Sunday, May 29, 2005

A Paltry Plethora of Permutation Puzzles

I remember a few years ago whenever I would hear a new puzzle it would often be prefaced by the explanation that this was a puzzle asked at interviews for Microsoft. Examples were the classic "how to test if a linked list has a loop in it in linear time and constant space", and the by now hoary "U2 Puzzle". I always maintain the answer to "what should U2 do in this situation?" is "Sack their tour manager", but sadly no one seems to think that this is reasonable. International supergroups have never previously shown such strong regard for punctuality and I believe that their fans could tolerate the extra three minutes delay. Certainly, some of Microsoft's software releases have been in excess of three minutes later than their original shipping date. But I digress.

Anyway, these days many new puzzles I hear are prefaced by by an explanation that they were asked at interviews for Google. I wonder when this shift happened and Google took the crown for being the tech company with a reputation for hiring the best at answering funny little puzzles. I also wonder if they really were asked in interviews, or whether this is just a shorthand for "This is a moderately tricky problem, but you should be able to work out an answer within a reasonable period of time. At the very least you should be able to find some solution quite quickly even if it is not the optimal one". With this in mind, here are three puzzles relating to permutations which I think are of "popular tech company interview level". They might puzzle you for a while, but the solutions are fairly simple.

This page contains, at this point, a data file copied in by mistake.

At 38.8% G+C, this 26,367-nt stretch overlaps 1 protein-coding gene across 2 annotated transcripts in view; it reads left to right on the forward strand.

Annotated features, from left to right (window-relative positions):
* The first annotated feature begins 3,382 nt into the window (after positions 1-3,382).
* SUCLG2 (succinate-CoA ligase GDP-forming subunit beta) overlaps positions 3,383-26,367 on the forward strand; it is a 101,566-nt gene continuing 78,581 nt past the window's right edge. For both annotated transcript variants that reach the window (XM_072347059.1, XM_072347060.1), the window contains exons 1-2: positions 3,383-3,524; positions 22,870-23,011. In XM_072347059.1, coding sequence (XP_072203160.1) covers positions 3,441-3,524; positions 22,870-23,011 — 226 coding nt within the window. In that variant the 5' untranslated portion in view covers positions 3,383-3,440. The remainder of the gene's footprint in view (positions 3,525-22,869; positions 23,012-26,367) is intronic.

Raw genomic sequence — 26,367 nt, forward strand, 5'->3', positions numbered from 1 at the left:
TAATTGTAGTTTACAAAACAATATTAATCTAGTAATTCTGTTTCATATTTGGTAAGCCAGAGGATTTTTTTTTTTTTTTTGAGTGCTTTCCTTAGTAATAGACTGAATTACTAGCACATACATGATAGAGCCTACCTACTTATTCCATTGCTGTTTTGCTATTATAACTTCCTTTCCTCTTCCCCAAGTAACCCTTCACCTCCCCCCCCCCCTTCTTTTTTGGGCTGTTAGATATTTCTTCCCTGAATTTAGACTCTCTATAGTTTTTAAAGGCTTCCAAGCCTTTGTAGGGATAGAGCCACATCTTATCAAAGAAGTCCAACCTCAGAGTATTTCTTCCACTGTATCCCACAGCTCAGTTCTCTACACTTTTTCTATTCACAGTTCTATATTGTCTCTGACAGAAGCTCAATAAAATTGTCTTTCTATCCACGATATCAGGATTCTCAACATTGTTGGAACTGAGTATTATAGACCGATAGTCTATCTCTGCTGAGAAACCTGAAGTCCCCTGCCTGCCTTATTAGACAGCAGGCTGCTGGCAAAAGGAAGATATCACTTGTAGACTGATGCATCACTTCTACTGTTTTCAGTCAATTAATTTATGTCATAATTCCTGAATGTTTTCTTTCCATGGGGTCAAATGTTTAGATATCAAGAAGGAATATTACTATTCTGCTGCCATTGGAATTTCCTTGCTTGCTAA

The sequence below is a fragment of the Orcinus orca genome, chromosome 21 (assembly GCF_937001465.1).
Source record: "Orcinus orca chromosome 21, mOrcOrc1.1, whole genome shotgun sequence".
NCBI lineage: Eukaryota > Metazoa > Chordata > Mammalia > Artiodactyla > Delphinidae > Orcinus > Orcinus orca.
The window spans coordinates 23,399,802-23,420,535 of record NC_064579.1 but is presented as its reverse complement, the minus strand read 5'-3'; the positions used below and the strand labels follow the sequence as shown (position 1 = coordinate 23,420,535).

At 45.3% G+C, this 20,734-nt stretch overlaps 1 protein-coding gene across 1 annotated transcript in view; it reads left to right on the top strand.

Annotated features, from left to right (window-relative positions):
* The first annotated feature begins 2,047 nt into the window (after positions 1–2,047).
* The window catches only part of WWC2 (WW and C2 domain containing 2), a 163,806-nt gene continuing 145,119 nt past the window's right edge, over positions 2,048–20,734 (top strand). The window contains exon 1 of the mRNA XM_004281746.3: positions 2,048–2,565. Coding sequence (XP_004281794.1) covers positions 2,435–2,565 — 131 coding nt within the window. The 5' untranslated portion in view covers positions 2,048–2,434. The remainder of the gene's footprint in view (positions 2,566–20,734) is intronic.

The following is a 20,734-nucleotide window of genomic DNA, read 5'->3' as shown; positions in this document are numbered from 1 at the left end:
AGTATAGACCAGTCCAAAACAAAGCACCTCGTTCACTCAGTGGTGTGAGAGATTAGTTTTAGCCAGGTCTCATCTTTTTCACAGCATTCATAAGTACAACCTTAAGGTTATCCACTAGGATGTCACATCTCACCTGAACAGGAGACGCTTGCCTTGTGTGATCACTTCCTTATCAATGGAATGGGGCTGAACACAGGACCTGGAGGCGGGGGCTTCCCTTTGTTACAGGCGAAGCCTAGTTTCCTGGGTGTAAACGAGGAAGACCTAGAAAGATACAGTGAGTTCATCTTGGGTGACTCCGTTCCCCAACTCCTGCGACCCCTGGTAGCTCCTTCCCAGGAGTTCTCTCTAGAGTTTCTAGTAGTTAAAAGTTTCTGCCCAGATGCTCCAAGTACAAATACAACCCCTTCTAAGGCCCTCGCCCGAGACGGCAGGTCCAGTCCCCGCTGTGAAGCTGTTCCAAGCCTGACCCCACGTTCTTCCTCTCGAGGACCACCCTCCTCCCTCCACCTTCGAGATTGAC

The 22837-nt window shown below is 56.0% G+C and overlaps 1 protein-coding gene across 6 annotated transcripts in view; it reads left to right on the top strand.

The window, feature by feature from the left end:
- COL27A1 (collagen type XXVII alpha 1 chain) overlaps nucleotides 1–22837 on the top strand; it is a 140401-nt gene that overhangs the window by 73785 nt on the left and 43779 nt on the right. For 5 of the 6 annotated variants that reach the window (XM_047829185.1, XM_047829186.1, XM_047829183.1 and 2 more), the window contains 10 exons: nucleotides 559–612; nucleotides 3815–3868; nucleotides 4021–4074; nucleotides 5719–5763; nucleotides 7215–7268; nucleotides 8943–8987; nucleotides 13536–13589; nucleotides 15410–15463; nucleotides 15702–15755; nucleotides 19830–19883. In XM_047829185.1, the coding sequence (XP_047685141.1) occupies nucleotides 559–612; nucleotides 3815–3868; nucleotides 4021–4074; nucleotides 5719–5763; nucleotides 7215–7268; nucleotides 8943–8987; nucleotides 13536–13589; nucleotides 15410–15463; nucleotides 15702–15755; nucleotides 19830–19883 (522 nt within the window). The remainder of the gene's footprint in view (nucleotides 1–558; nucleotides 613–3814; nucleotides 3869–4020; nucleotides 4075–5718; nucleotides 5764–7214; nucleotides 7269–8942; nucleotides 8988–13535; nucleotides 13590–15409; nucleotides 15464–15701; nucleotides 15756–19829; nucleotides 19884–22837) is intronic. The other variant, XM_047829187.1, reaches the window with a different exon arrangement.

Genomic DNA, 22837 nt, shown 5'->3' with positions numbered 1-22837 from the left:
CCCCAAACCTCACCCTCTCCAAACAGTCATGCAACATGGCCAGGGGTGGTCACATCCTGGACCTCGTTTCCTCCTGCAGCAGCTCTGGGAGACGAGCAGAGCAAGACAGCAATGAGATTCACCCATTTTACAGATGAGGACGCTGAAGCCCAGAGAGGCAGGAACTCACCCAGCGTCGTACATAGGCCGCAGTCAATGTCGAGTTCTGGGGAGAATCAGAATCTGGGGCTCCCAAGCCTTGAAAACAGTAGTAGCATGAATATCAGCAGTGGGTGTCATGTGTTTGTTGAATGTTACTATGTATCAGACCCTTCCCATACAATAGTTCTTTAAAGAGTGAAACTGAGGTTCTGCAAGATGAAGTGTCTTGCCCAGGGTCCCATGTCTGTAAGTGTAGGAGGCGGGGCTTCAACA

1. You are given a permutation of 1...n and you want to cyclically shift it by k. That is, the item at position 1 should go to k+1 mod n, at position 2 should go to k+2 mod n and so on. Usual restrictions apply: do this in linear time and with constant space [that is, you have a constant number of variables which can each hold an item or a pointer].

2. You are given a string of length n, consisting of words separated by spaces. Permute it so that the order of the words is reversed, but the words themselves still read left to write. For example, the transform applied to the first sentence of this puzzle would be "spaces. by separated words of consisting n, length of string a given are You"

3. Take a permutation of 0..2n-1 and subtract i from the i'th entry, modulo 2n.
For example, 2 3 1 0 becomes 2 2 3 1. Show that for any n this operation can never result in a new permutation. [Note that the permutation is of even length; for odd length one can easily find a permuation of length 3 for which this is not the case].

In terms of origins, one of these was apparently asked in a Google interview. One was a puzzle created by a CS researcher (not sure whom or how), and two of then came up in the context of a research problem to prove a lemma. Yes, that's four: one puzzle came up in two contexts.

Many thanks to Amit and Muthu for telling me some of these problems.

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